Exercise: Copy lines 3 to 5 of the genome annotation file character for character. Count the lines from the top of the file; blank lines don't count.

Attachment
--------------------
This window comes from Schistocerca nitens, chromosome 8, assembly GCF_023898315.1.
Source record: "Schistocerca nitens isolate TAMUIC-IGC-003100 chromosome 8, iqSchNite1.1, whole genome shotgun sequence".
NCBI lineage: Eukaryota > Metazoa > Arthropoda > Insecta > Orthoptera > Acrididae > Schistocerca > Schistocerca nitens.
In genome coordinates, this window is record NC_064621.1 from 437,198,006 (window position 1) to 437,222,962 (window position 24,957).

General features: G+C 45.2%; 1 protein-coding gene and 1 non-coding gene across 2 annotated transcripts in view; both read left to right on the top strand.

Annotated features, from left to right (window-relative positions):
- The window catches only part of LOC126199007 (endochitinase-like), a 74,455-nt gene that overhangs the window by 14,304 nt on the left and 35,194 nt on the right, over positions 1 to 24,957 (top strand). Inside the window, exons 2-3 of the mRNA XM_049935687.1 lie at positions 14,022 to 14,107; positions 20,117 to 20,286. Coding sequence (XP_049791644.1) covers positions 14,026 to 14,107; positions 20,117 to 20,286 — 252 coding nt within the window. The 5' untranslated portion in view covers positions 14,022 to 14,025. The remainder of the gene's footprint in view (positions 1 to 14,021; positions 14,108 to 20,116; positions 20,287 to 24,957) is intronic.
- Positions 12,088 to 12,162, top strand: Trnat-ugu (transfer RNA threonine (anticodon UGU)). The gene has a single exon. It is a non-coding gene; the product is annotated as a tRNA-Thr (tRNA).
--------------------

NCBI lineage: Eukaryota > Metazoa > Arthropoda > Insecta > Orthoptera > Acrididae > Schistocerca > Schistocerca nitens.
In genome coordinates, this window is record NC_064621.1 from 437,198,006 (window position 1) to 437,222,962 (window position 24,957).

General features: G+C 45.2%; 1 protein-coding gene and 1 non-coding gene across 2 annotated transcripts in view; both read left to right on the top strand.